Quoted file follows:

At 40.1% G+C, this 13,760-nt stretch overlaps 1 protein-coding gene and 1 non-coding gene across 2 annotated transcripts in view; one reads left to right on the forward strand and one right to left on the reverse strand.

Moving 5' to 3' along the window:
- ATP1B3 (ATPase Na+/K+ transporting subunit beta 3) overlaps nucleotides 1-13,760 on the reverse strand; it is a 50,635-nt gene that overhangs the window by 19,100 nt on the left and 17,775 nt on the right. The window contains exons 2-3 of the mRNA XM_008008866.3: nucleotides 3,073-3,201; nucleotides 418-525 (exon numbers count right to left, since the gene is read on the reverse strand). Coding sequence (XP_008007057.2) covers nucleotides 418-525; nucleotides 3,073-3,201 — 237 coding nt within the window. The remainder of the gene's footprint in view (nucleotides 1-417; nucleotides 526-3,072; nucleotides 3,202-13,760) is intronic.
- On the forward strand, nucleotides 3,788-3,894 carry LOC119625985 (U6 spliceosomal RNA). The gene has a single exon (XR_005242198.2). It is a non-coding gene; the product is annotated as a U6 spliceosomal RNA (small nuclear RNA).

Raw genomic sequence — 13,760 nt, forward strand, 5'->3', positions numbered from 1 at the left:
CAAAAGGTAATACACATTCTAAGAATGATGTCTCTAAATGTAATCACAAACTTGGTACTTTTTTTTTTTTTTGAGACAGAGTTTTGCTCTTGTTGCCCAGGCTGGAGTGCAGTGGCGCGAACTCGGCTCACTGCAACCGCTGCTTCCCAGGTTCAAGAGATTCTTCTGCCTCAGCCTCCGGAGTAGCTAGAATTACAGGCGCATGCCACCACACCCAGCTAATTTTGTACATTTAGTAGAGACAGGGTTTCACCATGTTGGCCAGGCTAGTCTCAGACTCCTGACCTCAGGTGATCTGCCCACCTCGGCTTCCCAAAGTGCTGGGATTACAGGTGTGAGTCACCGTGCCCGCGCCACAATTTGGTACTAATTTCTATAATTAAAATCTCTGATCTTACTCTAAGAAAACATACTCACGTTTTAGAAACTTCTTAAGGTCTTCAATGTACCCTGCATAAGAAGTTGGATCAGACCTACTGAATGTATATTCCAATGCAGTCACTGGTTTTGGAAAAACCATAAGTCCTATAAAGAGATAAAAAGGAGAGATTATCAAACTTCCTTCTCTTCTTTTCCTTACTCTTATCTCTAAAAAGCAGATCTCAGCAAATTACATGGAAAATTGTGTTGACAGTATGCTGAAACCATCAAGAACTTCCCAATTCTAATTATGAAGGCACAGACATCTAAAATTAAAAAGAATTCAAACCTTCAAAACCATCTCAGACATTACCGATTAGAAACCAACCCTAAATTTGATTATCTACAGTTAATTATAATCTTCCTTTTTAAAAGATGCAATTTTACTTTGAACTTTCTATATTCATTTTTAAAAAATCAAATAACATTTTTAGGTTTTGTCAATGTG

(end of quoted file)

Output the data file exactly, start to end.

At 40.1% G+C, this 13,760-nt stretch overlaps 1 protein-coding gene and 1 non-coding gene across 2 annotated transcripts in view; one reads left to right on the forward strand and one right to left on the reverse strand.

Moving 5' to 3' along the window:
- ATP1B3 (ATPase Na+/K+ transporting subunit beta 3) overlaps nucleotides 1-13,760 on the reverse strand; it is a 50,635-nt gene that overhangs the window by 19,100 nt on the left and 17,775 nt on the right. The window contains exons 2-3 of the mRNA XM_008008866.3: nucleotides 3,073-3,201; nucleotides 418-525 (exon numbers count right to left, since the gene is read on the reverse strand). Coding sequence (XP_008007057.2) covers nucleotides 418-525; nucleotides 3,073-3,201 — 237 coding nt within the window. The remainder of the gene's footprint in view (nucleotides 1-417; nucleotides 526-3,072; nucleotides 3,202-13,760) is intronic.
- On the forward strand, nucleotides 3,788-3,894 carry LOC119625985 (U6 spliceosomal RNA). The gene has a single exon (XR_005242198.2). It is a non-coding gene; the product is annotated as a U6 spliceosomal RNA (small nuclear RNA).

Raw genomic sequence — 13,760 nt, forward strand, 5'->3', positions numbered from 1 at the left:
CAAAAGGTAATACACATTCTAAGAATGATGTCTCTAAATGTAATCACAAACTTGGTACTTTTTTTTTTTTTTGAGACAGAGTTTTGCTCTTGTTGCCCAGGCTGGAGTGCAGTGGCGCGAACTCGGCTCACTGCAACCGCTGCTTCCCAGGTTCAAGAGATTCTTCTGCCTCAGCCTCCGGAGTAGCTAGAATTACAGGCGCATGCCACCACACCCAGCTAATTTTGTACATTTAGTAGAGACAGGGTTTCACCATGTTGGCCAGGCTAGTCTCAGACTCCTGACCTCAGGTGATCTGCCCACCTCGGCTTCCCAAAGTGCTGGGATTACAGGTGTGAGTCACCGTGCCCGCGCCACAATTTGGTACTAATTTCTATAATTAAAATCTCTGATCTTACTCTAAGAAAACATACTCACGTTTTAGAAACTTCTTAAGGTCTTCAATGTACCCTGCATAAGAAGTTGGATCAGACCTACTGAATGTATATTCCAATGCAGTCACTGGTTTTGGAAAAACCATAAGTCCTATAAAGAGATAAAAAGGAGAGATTATCAAACTTCCTTCTCTTCTTTTCCTTACTCTTATCTCTAAAAAGCAGATCTCAGCAAATTACATGGAAAATTGTGTTGACAGTATGCTGAAACCATCAAGAACTTCCCAATTCTAATTATGAAGGCACAGACATCTAAAATTAAAAAGAATTCAAACCTTCAAAACCATCTCAGACATTACCGATTAGAAACCAACCCTAAATTTGATTATCTACAGTTAATTATAATCTTCCTTTTTAAAAGATGCAATTTTACTTTGAACTTTCTATATTCATTTTTAAAAAATCAAATAACATTTTTAGGTTTTGTCAATGTG